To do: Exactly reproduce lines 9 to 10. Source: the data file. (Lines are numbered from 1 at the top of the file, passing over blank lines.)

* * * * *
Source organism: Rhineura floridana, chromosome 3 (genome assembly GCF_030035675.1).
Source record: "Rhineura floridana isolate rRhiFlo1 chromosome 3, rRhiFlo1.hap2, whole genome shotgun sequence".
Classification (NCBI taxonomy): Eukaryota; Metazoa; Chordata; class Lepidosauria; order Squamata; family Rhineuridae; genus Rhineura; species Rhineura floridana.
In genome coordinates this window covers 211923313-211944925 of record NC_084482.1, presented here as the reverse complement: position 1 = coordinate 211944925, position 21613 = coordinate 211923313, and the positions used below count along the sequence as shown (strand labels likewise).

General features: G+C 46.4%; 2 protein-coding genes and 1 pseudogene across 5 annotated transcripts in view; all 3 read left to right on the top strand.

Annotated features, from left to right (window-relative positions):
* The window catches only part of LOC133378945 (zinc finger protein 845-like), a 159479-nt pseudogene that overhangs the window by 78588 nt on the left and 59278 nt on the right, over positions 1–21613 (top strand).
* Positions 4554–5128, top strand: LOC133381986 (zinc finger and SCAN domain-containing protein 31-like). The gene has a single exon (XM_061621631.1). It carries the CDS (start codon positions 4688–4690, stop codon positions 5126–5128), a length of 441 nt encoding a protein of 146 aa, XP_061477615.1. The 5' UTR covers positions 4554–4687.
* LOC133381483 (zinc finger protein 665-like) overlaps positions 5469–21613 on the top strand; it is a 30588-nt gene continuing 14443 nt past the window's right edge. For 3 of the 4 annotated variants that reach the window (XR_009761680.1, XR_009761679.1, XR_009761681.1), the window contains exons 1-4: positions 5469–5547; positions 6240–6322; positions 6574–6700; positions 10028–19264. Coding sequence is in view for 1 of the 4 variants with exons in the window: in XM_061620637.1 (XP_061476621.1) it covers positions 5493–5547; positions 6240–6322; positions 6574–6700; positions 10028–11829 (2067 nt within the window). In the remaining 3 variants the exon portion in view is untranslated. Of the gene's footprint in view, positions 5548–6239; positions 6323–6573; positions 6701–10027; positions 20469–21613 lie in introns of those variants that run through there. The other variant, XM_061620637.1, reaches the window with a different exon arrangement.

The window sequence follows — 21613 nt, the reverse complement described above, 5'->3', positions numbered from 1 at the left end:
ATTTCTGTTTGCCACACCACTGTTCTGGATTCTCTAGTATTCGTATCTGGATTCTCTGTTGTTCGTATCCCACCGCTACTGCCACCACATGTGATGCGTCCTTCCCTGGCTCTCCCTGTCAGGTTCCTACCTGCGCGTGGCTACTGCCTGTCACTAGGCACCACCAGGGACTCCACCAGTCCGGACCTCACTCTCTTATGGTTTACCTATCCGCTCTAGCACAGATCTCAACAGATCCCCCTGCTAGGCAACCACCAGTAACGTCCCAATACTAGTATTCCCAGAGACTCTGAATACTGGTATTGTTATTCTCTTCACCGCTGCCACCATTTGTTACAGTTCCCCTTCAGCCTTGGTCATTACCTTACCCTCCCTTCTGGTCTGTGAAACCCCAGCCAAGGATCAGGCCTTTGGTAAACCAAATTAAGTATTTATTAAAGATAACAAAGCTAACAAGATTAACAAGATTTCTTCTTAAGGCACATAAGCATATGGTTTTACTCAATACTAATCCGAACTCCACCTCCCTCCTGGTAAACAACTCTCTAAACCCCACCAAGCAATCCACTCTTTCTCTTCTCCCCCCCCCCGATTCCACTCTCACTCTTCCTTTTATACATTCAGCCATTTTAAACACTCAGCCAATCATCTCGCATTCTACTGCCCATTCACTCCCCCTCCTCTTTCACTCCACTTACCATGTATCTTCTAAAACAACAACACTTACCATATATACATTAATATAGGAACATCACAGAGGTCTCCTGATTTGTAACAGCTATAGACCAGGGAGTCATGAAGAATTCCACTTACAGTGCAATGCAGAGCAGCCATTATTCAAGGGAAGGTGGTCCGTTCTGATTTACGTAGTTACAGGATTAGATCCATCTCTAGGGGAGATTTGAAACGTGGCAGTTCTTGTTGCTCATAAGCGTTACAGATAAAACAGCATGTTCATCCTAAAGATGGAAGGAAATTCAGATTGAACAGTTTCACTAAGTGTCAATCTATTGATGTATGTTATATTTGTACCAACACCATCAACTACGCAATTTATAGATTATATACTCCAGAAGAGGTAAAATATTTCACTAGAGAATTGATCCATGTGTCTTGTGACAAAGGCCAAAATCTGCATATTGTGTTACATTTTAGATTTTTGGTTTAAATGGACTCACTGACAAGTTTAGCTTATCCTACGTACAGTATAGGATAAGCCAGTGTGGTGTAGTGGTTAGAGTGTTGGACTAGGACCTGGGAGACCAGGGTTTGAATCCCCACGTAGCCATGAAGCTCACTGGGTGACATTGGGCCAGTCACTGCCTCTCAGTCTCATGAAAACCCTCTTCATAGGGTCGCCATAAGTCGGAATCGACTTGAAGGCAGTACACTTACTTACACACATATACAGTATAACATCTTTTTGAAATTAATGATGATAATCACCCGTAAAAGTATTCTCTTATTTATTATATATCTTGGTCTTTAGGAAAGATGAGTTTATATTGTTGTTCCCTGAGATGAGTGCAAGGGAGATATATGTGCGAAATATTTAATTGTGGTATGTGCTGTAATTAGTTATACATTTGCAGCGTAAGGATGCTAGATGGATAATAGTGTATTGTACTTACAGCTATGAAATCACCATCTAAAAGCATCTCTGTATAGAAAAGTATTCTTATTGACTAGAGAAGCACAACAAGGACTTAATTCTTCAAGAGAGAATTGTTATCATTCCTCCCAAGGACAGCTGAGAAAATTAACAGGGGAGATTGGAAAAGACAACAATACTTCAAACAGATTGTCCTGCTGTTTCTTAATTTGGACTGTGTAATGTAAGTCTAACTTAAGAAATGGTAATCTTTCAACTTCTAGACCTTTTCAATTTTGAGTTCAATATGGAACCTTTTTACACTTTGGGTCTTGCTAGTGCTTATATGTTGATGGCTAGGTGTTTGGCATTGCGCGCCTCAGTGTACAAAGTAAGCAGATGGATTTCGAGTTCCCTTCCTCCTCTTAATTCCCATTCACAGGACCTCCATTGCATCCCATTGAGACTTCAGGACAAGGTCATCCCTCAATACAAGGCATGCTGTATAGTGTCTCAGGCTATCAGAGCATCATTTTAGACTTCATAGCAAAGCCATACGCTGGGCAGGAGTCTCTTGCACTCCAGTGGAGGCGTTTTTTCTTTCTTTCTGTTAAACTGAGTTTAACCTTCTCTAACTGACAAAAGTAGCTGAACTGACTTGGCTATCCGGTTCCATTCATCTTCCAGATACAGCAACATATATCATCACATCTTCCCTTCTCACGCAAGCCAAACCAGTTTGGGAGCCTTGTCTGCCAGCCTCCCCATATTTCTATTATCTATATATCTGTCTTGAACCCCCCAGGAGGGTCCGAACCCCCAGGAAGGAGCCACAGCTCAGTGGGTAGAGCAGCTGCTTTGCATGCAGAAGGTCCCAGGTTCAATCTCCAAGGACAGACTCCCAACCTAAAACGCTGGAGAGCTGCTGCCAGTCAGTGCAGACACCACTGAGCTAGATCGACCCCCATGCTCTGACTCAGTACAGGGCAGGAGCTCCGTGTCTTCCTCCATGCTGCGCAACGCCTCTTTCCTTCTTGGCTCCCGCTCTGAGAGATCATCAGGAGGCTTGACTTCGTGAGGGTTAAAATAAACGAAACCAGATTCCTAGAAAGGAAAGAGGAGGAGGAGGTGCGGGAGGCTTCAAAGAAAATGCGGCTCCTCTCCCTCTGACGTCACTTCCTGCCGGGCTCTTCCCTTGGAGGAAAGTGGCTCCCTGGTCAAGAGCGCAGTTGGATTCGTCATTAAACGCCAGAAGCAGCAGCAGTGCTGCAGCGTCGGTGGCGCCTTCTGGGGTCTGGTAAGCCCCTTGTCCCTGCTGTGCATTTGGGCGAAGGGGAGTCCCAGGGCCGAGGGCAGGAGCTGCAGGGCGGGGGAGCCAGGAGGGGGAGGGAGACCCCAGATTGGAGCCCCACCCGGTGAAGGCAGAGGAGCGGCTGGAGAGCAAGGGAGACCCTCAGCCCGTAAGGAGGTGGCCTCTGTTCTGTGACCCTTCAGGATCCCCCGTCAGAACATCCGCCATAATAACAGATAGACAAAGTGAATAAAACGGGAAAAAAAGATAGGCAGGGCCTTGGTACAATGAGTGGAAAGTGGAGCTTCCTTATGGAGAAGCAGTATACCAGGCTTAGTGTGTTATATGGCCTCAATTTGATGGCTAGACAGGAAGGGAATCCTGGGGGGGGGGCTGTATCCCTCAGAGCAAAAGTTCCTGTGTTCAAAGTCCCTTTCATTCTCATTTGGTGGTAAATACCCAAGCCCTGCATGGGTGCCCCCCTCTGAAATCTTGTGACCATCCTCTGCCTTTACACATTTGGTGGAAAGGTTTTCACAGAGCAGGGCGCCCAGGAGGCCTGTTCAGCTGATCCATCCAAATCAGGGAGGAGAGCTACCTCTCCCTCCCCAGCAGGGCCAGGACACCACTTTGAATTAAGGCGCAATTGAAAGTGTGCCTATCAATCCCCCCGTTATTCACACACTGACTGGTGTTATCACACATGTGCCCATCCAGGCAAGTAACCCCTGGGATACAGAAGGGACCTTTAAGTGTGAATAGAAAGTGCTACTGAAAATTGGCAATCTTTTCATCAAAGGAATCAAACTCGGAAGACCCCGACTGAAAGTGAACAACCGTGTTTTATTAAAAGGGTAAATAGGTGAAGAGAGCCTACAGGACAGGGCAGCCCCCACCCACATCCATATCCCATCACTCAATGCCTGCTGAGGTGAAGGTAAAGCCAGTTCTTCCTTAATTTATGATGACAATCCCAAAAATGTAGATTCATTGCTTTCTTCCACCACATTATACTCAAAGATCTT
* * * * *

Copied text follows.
* LOC133381483 (zinc finger protein 665-like) overlaps positions 5469–21613 on the top strand; it is a 30588-nt gene continuing 14443 nt past the window's right edge. For 3 of the 4 annotated variants that reach the window (XR_009761680.1, XR_009761679.1, XR_009761681.1), the window contains exons 1-4: positions 5469–5547; positions 6240–6322; positions 6574–6700; positions 10028–19264. Coding sequence is in view for 1 of the 4 variants with exons in the window: in XM_061620637.1 (XP_061476621.1) it covers positions 5493–5547; positions 6240–6322; positions 6574–6700; positions 10028–11829 (2067 nt within the window). In the remaining 3 variants the exon portion in view is untranslated. Of the gene's footprint in view, positions 5548–6239; positions 6323–6573; positions 6701–10027; positions 20469–21613 lie in introns of those variants that run through there. The other variant, XM_061620637.1, reaches the window with a different exon arrangement.

The window sequence follows — 21613 nt, the reverse complement described above, 5'->3', positions numbered from 1 at the left end: